The "Dateline" story on NBC Sunday didn't just include the parents of Nolan M. Burch, the Amherst resident and Canisius High School graduate who died in 2014 in a hazing-related tragedy at a West Virginia University fraternity.
Kim and Theron "TJ" Burch were the centerpiece of a cautionary tale that featured 16 parents interviewed by NBC News correspondent Andrea Canning in a program documenting "The College Fraternity Crisis."
And Kim Burch was an incredible sound-bite machine whose poignant comments might have brought tears to the eyes of some viewers.
It did mine.
Nolan's parents were the bookends of the program highlighting PUSH, the acronym that stands for Parents United 2 Stop Hazing.
They were interviewed for two segments at the start of the program discussing the pain they continue to deal with after their son died in a Morgantown, W.Va., hospital following a pledging ritual at the fraternity that included excessive alcohol consumption.
Nolan's parents described their son as "funny, a bright spirit" and "infectious."
"You don't send your kid off to college and bring him home in a body bag three months later," said Kim. "That's not the way it is supposed to work."
Her fears about Nolan's introduction to college were much simpler. "I was so worried about him getting athlete's foot from the showers," she said lightly. "That was my biggest concern."
Nolan's parents also were a significant part of the poignant, lump-in-your-throat ending.
They noted that Nolan's organs were donated, and recipients included a West Virginia student, which led Kim to say "I always say it is like he finished school."
Another organ went to a pilot. And Nolan's lungs went to a fellow Boston Red Sox fan.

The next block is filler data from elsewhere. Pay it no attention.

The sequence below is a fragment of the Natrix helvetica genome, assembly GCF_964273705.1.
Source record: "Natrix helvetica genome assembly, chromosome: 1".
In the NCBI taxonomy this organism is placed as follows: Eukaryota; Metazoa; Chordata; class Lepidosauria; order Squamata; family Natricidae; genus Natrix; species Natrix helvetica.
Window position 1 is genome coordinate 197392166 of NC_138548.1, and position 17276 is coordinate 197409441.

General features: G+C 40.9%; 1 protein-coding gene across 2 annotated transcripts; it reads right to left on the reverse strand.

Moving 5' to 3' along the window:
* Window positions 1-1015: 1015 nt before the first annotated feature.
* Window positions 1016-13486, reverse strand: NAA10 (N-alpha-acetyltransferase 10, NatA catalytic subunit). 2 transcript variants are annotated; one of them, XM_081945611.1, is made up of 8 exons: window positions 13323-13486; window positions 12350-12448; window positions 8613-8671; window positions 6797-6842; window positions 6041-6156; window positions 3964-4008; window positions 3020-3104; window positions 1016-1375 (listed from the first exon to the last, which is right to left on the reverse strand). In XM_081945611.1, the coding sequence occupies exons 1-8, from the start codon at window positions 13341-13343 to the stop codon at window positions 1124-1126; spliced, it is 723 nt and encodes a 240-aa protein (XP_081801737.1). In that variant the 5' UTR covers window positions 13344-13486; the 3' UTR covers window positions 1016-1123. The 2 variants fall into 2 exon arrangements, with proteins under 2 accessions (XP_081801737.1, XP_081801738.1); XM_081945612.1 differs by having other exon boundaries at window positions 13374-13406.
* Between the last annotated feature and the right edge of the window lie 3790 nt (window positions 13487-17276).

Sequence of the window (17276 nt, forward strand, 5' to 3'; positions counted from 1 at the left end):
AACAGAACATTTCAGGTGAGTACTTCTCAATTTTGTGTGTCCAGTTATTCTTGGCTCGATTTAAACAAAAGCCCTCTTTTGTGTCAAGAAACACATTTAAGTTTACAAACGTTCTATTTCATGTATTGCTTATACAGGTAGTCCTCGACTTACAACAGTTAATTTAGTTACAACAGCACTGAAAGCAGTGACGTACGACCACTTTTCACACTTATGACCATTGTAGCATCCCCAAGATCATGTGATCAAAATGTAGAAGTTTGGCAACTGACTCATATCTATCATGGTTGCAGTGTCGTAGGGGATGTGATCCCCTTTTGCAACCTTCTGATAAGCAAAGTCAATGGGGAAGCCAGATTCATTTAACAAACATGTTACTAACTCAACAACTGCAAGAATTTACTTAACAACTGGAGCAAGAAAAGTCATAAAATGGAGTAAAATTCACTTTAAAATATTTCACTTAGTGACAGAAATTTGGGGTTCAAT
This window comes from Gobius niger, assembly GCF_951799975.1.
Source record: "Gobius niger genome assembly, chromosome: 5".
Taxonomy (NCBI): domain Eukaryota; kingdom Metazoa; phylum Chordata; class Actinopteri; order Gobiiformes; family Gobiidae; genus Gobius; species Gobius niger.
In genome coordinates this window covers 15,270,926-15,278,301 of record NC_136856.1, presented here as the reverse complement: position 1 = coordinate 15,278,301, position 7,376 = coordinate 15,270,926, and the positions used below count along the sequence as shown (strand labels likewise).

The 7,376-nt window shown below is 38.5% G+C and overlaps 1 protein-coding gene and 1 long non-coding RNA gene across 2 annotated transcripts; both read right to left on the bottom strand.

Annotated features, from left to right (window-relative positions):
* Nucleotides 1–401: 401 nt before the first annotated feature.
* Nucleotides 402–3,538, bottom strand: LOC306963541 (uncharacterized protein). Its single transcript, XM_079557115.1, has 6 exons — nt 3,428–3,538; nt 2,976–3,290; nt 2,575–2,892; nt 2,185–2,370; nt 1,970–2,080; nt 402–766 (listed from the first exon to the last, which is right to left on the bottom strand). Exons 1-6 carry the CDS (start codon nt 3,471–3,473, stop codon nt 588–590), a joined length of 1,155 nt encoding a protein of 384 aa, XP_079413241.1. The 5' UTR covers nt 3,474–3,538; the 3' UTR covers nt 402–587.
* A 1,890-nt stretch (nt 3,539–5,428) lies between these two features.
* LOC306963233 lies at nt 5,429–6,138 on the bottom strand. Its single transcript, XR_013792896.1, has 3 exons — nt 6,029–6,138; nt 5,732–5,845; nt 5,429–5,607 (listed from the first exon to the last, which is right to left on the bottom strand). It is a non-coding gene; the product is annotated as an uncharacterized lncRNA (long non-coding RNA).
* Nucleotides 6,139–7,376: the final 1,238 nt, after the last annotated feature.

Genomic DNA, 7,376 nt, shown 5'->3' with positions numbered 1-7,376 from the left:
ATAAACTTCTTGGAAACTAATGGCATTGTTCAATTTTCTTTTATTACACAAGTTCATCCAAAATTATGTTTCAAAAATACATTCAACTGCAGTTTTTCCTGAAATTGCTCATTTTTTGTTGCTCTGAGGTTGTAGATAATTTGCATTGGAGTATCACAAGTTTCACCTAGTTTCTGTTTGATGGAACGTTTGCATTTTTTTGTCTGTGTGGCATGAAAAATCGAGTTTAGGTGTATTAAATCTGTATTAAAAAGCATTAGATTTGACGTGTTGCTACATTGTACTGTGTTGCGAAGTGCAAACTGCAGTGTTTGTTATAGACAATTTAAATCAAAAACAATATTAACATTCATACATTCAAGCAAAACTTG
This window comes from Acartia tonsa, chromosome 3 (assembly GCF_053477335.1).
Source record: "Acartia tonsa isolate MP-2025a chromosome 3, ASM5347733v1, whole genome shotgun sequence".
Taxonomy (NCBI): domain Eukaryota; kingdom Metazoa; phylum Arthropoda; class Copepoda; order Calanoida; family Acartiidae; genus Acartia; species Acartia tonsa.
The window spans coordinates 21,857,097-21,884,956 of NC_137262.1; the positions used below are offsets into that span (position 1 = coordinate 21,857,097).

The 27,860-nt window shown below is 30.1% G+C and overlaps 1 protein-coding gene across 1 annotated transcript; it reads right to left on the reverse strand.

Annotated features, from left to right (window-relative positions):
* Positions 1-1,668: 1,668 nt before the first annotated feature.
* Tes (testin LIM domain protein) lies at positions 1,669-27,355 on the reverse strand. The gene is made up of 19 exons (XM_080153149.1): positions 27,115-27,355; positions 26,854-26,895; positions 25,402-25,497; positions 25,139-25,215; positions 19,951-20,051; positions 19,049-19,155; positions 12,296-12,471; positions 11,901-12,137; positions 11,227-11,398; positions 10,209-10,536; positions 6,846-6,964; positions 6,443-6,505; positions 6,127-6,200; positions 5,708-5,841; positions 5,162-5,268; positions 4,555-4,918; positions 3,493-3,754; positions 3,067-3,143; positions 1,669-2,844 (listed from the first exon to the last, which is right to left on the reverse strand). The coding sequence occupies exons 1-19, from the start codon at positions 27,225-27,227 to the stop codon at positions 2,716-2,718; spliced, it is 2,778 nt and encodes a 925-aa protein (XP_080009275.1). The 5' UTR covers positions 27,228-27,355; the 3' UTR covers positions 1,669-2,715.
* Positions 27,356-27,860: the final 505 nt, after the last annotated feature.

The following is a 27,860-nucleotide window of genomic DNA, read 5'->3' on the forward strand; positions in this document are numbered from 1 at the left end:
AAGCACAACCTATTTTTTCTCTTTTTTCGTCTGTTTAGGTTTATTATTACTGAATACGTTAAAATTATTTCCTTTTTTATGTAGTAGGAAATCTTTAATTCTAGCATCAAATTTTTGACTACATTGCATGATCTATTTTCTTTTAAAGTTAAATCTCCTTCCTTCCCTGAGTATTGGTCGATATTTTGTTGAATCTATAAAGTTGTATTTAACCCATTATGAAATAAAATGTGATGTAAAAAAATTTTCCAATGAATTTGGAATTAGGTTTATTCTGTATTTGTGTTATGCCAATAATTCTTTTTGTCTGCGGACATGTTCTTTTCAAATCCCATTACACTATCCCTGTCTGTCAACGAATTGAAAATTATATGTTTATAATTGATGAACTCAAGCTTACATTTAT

"It is awesome," said Kim as she met the man. "I feel Nolan is with us."
Kim ended the hour by delivering some powerful comments in front of the other parents who have had similar experiences in needlessly losing a son who wanted to join a so-called brotherhood by being in a fraternity.
"They're together," she said of all the sons who died. "We're together. We're working down here. And they are working up there. That's a true brotherhood up there."
In the first two segments devoted to Nolan's story, "Dateline" aired the chilling, horrific video from inside the fraternity house of the events leading up to Burch's death. It led Kim Burch to conclude her son might be alive if fraternity members had acted quickly after her son drank five and a half times the legal limit of alcohol.
It is a recurring theme: Fraternity members delay far too long asking for medical assistance when pledges are in jeopardy.
At times, it was painful to watch as parents of students from other universities, including Penn State, LSU, Texas Tech, Florida A&M and Rider University, discussed their pain and lamented not have been given enough information about the hazards of fraternity life.
The hour program hosted by Lester Holt wasn't a hatchet job on fraternities. Canning balanced the piece with information on some of the good things that fraternities do.
She also interviewed the president of West Virginia University, an attorney who argued that colleges have to do more to protect their students, and a former college president who advocated abolishing the Greek system.
It may have surprised viewers that when Canning asked the 16 parents near the end if they thought fraternities should be abolished, only a few raised their hands. Burch's parents did not raise their hands.
As painful as it was to see so many parents struggling with their losses, Western New York watched in high numbers, especially for June.
The hour program had a 7.2 rating on WGRZ-TV (Channel 2), the local NBC affiliate, and beat "60 Minutes" in the 7 p.m. time period. To put viewership in even more perspective, the rating was higher than the 6.6 rating Saturday night rating for Washington's victory over Las Vegas in Game 3 of the Stanley Cup Final on cable's NBCSN.
"Dateline" was the second-highest rated program locally Sunday night, behind only the 9.3 rating on WKBW-TV (Channel 7) for Golden State's victory over Cleveland in Game 2 of the NBA Finals, which started an hour later.
The "Dateline" program already is On Demand via Spectrum. It should be mandatory viewing for any parent who has a son heading to a college in the fall and may be interested in pledging a fraternity.
Ideally, sons would watch the program with their parents.
The words of Kim Burch should stay with them forever.